It is during these challenging times, when the mind is running around non-stop that meditation will help you greatly as long as you have the will to start.

The first few minutes is the most challenging time because the mind in on fire and focusing on ourbreathing will last only few seconds.

Don’t give-up. If you do, start again later in the house or outside.

We still have meditation Wed. 7pm and Sat.10:15am .

If you commit yourself to this schedule, you will appreciate how “collective consciousness” can be effective in helping you focusing better and longer.

You can contact me anytime.

See you all sometime. Everything is transient.    J

#306 The MEANING of SERENITY by Angeline March 14th 20

                                                   The Meaning of Serenity

Serenity is defined as a state of being:

Calm, peaceful, untroubled, restful

Gentle, easy-going, quiet 

Free from disturbance or nearby state of agitation, unpleasant change, or violence. 


Little motion or activity

A disposition that is morally, mentally and ethically elevated.

 The word serenity refers to environments as much as people. 

A serene sky is free of storms.

A serene moon is shining bright and steady.

A serene expanse of sky, sea or light is unclouded.

 The sky and sea are continually changing.  Weather or violent explosions may agitate them into action for a time, but serenity will inevitably return.  It takes time and a steady current to wash away the debris.

Being human is like that.  We can get clouded by different life events, trauma, attachment and fear.  Time taken for loving self-awareness puts us in a cleansing current moment.

Serenity is transferable.  If I observe a calm stream, a bright moon, a clear sky, or a happy person, I’m likely to feel serene.  After a long walk in a natural environment that inspires reverence for life, I can easily extend that love to people I encounter. 

However, if while walking I hear aggressive honking, or a person cursing at another, I may feel reactive fear, anger or worry.  Even if nothing on my walk is shocking, I may carry with me suffocating sadness over loss I have or will likely soon encounter.  I can let stress blind me to the beautiful space I’m in entirely.  My mind is too cluttered with possible outcomes to see magnificent blooms pointed out to me.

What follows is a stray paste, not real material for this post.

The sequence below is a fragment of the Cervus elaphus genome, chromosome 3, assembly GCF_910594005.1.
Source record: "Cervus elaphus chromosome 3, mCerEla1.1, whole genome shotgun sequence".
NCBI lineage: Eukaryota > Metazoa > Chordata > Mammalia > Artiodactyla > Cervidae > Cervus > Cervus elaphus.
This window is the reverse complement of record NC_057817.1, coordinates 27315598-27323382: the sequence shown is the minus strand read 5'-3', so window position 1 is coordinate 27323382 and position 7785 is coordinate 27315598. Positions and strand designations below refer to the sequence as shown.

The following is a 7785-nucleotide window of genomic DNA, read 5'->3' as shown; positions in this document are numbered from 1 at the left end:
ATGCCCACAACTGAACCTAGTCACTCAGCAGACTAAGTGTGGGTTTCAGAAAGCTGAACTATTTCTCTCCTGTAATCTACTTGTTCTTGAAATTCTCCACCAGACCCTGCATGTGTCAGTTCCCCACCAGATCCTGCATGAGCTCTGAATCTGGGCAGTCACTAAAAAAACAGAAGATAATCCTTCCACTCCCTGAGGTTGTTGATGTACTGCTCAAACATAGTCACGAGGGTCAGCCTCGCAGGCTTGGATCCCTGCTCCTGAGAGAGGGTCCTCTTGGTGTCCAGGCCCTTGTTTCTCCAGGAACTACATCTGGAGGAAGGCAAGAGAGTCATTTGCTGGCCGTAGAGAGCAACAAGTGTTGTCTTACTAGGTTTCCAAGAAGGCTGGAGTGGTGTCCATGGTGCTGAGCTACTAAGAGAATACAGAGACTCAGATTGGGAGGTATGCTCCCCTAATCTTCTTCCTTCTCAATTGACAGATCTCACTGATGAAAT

With mindfulness, I can be objectively aware of my emotions, and the actions they ask me to take, knowing that it will all pass.  My response may be a little less impulsive or frozen than it would be otherwise. 

We train the mind with self-love in moments of meditation, therapy, exercise, nature, art appreciation, creative expression, and philosophical study.  Awareness weaves into our identity.  The ego aligns less with circling thoughts, and more with seeking balance.  Instead of reacting to what others are doing and thinking, we seek to observe and respond with mental calm.

If I walk along the lake on a sunny day, I can see many tiny sparkles on waves and nearby rocks.  The water surface isn’t still, but the depths are so calm, that I can see light shining clear to the bottom.

Serenity is like that.  Serenity isn’t a permanent state or place in time.  It’s not just freedom from agitation.  It’s the ability to be deeply clear when your life is unstable on the surface.